A healthy udder on a healthy cow. No swelling, hard quarters or redness to indicate mastitis. In the “after” photo, the teats have been coated with an iodine based substance to minimize the chances of bacteria entering the teat canal.

  • “Downers”. Sometimes cows become sick. When they do, farmers use every tool they have to help their cow regain her health, often with the help of a veterinarian. Occasionally, a cow will be too ill to stand. These cows are sometimes called “downers”. A downed cow is not killed and sold for beef…EVER. The Canadian Code of Practice for the Care and Handling of Dairy Cattle contains strict regulations on how to handle downed cows. They are NOT treated in the abusive way that is shown in the undercover videos. This type of treatment would result in criminal prosecution. Downed cows are moved in the gentlest way possible to a comfortable hospital pen. In Canada, only a cow that can walk onto a transport truck can be shipped to slaughter. It is illegal to ship a downed cow, and so these cows are either nursed back to health or humanely euthanized on farm. Cows don’t “go down” after four or five years of milk production. Neither does their milk production decline at 4-5 years of age. On the contrary, their milk production is usually still increasing at that stage of their lives! On our farm, and on many farms that I have visited, cows will often stay on the farm for much longer, sometimes well into their teens. But at the end of those 8-10 (average on our farm) years, they don’t all “go down”. Instead, they are shipped to slaughter as healthy animals in order to supply our Canadian consumers with beef.
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Happy cows on pasture. Most of the cows pictured here are more than 8 years old.

  • Milk and Osteoporosis. Osteoporosis Canada, Canada’s national osteoporosis research and education organization, recommends “3 servings of milk and alternatives (2 servings for adults under age 50) – yogurt, cheese, calcium-fortified beverages, puddings, custards, etc. This essentially means that, if you are over 50, you need the equivalent of one good serving of dairy at each meal” to help prevent osteoporosis. I’d think that an organization like this would be more informed about reducing the risks of osteoporosis than an internet quack, no? And I think Health Canada along with the actual doctors and nutritionists that recommend the Canadian Food Guide know more about a healthy diet than an activist. (Of course, there certainly are other sources of dietary calcium, it’s definitely not only found in milk, and it’s definitely possible to get enough calcium from a diet that does not include dairy products.)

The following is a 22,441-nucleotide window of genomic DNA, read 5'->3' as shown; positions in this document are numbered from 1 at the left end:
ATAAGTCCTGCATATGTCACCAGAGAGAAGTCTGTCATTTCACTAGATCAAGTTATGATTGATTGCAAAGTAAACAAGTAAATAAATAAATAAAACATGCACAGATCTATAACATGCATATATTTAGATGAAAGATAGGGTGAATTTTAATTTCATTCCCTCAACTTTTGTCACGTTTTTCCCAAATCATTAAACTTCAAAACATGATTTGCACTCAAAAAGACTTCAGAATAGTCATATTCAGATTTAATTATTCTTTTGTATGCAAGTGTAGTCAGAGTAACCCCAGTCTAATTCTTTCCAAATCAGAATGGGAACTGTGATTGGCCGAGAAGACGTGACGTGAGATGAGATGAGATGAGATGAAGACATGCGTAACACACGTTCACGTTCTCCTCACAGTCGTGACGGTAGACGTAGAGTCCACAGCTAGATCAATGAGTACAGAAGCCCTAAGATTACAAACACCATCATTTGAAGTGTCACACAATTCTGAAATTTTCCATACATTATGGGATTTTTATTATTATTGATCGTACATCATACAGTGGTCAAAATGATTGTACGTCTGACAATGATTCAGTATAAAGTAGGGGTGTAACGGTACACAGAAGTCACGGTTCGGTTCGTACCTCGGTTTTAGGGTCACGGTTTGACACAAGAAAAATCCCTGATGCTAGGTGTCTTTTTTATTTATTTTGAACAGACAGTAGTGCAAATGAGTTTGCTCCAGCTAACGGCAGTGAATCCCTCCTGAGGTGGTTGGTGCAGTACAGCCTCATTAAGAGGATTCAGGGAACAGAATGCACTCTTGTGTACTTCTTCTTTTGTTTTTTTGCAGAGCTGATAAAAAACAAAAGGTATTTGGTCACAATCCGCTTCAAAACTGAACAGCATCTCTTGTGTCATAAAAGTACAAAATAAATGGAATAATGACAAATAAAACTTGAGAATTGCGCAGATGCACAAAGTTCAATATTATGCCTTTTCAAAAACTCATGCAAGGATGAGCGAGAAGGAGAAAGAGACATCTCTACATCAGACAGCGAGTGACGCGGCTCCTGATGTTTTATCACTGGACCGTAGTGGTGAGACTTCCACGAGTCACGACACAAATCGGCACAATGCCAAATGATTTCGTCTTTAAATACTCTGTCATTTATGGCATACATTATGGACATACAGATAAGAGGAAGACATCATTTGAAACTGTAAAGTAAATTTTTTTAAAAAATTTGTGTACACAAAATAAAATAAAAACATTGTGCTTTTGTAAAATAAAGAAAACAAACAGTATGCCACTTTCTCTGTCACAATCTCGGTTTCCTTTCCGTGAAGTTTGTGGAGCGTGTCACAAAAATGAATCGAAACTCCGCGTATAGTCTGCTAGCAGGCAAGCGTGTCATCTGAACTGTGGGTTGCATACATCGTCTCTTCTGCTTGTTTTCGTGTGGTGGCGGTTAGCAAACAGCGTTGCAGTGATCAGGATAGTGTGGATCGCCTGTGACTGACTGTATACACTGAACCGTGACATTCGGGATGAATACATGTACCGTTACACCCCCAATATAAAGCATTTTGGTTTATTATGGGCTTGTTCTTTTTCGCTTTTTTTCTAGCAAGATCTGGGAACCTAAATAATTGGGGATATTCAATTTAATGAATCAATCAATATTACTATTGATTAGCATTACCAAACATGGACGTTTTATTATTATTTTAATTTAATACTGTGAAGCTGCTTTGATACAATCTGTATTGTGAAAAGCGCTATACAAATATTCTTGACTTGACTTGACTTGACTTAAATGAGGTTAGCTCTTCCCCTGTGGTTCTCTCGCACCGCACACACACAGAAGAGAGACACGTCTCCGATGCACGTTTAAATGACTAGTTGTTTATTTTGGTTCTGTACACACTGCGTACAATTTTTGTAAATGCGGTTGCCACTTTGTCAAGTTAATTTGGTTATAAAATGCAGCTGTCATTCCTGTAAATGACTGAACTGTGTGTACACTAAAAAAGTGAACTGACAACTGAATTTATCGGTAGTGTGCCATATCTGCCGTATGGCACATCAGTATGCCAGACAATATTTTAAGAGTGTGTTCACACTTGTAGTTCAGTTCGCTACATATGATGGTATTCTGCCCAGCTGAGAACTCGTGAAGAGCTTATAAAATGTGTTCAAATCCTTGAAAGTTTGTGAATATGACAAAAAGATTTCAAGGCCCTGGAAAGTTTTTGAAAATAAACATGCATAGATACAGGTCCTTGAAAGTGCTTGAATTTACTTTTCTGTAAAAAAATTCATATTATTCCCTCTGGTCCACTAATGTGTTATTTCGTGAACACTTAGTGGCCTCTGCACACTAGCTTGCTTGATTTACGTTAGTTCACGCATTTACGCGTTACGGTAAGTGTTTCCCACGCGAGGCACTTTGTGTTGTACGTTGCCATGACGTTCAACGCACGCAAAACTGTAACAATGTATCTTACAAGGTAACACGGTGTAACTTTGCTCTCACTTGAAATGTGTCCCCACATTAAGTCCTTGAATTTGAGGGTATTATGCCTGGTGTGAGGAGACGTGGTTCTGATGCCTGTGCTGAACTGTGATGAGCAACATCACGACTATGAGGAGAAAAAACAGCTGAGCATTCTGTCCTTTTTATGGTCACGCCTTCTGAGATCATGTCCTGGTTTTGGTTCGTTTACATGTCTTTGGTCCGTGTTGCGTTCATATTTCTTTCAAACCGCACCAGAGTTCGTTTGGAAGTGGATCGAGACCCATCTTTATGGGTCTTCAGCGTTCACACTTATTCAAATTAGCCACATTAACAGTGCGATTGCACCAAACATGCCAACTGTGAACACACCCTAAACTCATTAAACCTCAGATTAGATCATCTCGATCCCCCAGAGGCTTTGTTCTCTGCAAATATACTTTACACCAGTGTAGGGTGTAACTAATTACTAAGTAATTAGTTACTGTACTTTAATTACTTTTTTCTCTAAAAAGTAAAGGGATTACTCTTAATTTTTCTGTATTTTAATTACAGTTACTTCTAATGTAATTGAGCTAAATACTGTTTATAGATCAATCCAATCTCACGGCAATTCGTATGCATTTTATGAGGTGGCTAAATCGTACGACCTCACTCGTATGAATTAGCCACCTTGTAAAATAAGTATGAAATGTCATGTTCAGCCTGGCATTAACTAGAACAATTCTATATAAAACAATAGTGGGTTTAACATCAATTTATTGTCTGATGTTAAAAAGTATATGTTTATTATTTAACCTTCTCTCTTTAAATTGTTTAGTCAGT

• Abuse on dairy farms. Abuse to dairy cows, and to any animal, is never, ever ok. The clips Ms Janus shares deeply saddened me; I can’t understand how anyone could treat an animal in the manner shown in this video. Along with our fellow Canadian dairy farmers, we are committed to continuously improving animal welfare. We strive to do this through funding animal care research, attending educational sessions, investing in technology to improve the life of the animals, as well as with supporting the proAction Initiative for a sustainable future. Animal health and welfare is a top priority for Canadian farmers who work with veterinarians and nutritionists to provide the best conditions for cows. Unfortunately, as can be seen in this awful video, some individuals treat animals poorly and inhumanely. This is reprehensible, disgusting, and devastating to us as dairy farmers, and to the whole industry. Dairy Farmers of Canada and all provincial dairy farmer organizations are working to continually advocate for enforcements against abuse and Canadian dairy farmers are very transparent about how they care for their animals, which can be seen by our efforts to show the public our farms and informing them in other ways about common dairy practices. All farmers are expected to adhere to the Code of Practice and treat their animals with respect and compassion. Our industry promotes on-farm training and materials for farmers to educate their employees on the importance of providing proper care for animals treating them with dignity and respect. The Animal Care Code of Practice clearly emphasizes the importance of good animal care and reporting any incidence of animal abuse immediately. Abuse is definitely not the norm, there is no motive or reason for a farmer to abuse his/her cows: even if a farmer cared nothing for the cows under their care, every farmer knows that happy, comfortable, healthy, well cared for cows produce the best quality milk, and no farmer wants to jeopardize their income or bottom line. But beyond this, as farmers we treat our cows well because it simply is the right thing to do. Period.